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DIVING: Buoyancy Compensator

DIVING: Buoyancy Compensator


Most things that you throw into the water either float or sink to the bottom. The former have a positive, and the latter negative buoyancy, but there is also the third group. These have neutral buoyancy, and neither do they sink, nor rise to the surface, but remain at a certain depth. Divers need all three forms of buoyancy, and the effective solution for that is a combination of weights and buoyancy compensator.

What should a buoyancy compensator have?

All modern compensators have essentially the same task, but nevertheless come in different shapes and sizes. The biggest difference is between the compensators for sports and for technical diving. The former look like waistcoats, and the letter have an inflatable compartment only on the back, which is why we call them “wing” compensators.

Sports compensators have shoulder straps, whose length can be adjusted. On the left shoulder is the inflator hose, which is used to inflate the compensator with the air from the tank or with your breath. The compensator also has several venting valves that you can open yourself or they open automatically when the air pressure in the compensator is too high. An important part is pockets and links, on which you can attach various equipment (diving lamp, camera, bows and rope and the like), manometer and octopus. Contemporary compensators, besides ordinary ones, also feature special pockets for weights, so you no longer need a belt with weights. On the back of the compensator there is a plastic plate, on which you attach a diving bottle by using straps.

It is extremely important to choose the compensator, which must be the suitable size, volume and shape (male or female model). Only then will you be able to enjoy your diving experience and to be kept efficiently on the surface (when it is properly inflated).

Up, down, up, down …

Except at the beginning and at the end of a dive, all divers seek neutral buoyancy, in which they consume the smallest amount of energy and air. Neutral buoyancy for some of the less experienced divers at the start is a real puzzle, because they have to consider water pressure, depth, inflating and discharging the compensator and breathing. You can often recognize them by their “yo-yo diving”, because they tend to go up a bit, and they drop down, and then they rise again and drop again.

As a guarantee of neutral buoyancy, it is very important to understand how depth and pressure affect the volume of air. When descending into depth due to water pressure increase, the air volume decreases, while during surfacing the water pressure drops, therefore the volume increases again. Smaller volume means less thrust and therefore lower (or even negative) buoyancy, and greater volume means greater thrust and greater (positive) buoyancy.

Using a buoyancy compensator during diving

In diving, water pressure reduces the volume of air in the neoprene suit, in the lungs of the diver and in the compensator. Normal breathing does not have a major impact on buoyancy, and therefore, the main role is the one of a buoyancy compensator.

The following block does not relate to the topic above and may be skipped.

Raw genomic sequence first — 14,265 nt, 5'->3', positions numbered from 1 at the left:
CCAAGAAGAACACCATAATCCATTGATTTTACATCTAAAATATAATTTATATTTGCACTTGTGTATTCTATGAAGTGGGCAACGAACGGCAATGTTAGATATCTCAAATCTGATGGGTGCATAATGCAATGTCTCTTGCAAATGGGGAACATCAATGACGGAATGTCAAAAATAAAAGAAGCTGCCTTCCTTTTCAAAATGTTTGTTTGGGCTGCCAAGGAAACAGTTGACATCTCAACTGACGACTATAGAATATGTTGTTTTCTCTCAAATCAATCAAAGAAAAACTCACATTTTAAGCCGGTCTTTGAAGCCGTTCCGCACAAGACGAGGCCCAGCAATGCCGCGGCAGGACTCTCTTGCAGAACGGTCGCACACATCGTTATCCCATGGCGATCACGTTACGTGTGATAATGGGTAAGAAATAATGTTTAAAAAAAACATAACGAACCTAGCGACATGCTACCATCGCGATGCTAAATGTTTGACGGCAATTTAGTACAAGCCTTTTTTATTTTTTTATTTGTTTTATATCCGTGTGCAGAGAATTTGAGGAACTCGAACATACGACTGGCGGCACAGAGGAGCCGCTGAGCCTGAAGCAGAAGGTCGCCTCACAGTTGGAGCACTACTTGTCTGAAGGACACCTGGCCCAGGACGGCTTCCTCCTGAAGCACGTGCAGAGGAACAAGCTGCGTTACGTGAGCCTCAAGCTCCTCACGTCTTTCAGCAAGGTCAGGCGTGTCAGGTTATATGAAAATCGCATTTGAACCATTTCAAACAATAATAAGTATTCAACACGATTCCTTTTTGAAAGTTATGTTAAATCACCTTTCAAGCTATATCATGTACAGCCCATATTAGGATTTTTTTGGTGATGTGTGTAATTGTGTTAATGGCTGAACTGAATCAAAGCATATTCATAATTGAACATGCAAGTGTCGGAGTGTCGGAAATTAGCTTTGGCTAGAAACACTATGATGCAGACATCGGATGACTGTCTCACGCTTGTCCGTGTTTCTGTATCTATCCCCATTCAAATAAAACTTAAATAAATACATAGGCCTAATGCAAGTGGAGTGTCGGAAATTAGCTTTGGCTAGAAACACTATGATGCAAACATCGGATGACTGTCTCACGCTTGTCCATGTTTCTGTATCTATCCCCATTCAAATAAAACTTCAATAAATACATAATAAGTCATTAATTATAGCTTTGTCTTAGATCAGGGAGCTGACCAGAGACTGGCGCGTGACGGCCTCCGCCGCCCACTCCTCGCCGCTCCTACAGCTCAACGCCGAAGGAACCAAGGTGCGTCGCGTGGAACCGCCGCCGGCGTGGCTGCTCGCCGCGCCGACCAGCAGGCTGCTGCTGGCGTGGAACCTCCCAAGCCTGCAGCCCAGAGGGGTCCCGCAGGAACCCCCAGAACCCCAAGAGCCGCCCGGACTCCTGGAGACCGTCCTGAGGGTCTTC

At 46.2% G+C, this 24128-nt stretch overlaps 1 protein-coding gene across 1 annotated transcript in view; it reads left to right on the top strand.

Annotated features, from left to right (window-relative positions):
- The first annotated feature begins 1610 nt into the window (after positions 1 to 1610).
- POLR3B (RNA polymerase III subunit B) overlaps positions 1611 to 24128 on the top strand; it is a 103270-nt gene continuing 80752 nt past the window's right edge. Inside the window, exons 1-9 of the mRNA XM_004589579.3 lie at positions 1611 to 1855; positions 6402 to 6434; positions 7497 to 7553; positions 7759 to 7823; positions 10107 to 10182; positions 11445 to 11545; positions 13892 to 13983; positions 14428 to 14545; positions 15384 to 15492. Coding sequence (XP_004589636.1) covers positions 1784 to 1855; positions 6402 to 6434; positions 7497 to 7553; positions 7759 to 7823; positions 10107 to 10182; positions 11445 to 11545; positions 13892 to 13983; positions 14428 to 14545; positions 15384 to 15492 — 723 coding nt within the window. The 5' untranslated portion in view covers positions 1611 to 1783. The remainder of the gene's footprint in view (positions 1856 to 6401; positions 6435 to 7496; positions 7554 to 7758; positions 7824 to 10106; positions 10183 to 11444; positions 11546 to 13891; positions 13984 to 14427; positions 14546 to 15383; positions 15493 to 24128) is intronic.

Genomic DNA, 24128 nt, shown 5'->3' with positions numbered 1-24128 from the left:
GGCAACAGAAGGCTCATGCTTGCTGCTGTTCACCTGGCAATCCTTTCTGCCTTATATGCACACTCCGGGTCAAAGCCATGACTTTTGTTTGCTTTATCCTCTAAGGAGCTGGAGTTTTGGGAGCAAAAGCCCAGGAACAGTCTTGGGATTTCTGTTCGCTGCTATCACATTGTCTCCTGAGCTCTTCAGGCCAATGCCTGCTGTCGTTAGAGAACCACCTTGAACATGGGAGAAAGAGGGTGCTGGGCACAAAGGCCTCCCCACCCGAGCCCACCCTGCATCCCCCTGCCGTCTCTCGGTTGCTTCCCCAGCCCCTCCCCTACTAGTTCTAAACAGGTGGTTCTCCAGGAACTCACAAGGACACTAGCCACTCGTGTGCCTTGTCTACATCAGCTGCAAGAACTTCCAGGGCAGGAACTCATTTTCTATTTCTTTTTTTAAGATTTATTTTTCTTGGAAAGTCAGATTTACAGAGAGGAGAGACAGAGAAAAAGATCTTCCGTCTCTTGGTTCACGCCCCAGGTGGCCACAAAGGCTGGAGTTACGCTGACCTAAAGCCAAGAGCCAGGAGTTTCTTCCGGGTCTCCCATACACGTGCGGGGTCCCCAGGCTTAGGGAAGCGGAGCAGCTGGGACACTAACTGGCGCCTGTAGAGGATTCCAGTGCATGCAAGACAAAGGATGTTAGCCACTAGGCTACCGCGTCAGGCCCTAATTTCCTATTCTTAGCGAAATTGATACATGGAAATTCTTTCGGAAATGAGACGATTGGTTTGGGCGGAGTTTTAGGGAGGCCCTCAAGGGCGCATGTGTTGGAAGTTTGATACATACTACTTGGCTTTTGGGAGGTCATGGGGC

At the start of each dive, the compensator must be inflated just enough to keep you on the surface without having to swim. With the release of air, the descent to the depth begins. At the beginning, you can discharge it faster, but when you dive a few meters, stop and start controlling the lowering speed. If it goes too slowly, release some more air, but not too much, as you do not wish to sink too deep or like a stone.

Start inflating some air into the compensator just a few meters above the desired depth, slow down and ensure neutral buoyancy. Adjust and, if necessary, tighten the compensator strap around the body and adjust the shoulder straps, then start swimming at the selected depth. If you are at the beginning of your diving career, you need to have an inflator hose all the time of diving in your hand, so that you can quickly react in case of rising or descending.

Remember that in the depths, due to higher pressure in your surroundings, nothing can happen quickly or immediately. When, for example, you feel that you are descending, do not press the inflator button in panic until the compensator is fully inflated. Press it only for a second or two and then wait for the effect of a larger volume of the compensator. If it is not enough, add more air to the compensator, until the descent stops. It’s the same with rising to the surface, as you have to discharge the air bit by bit, or otherwise you will begin to sink quickly with the discharged compensator. Let’s repeat – carefully monitor your position in the water, and react to the changes calmly and give the air a little more time.

After diving – washing

After each dive, the compensator must be rinsed well with fresh water and then left in the shade to dry. Due to inflating and discharging, seawater can also enter the inside of the compensator, so it must be filled with fresh water through inflation hose several times with to rinse the interior. When you leave it to dry, inflate it slightly and do not leave it in the sun when completely deflated, because the interior could stick together due to the heat.

Text: Matej Ogorevc



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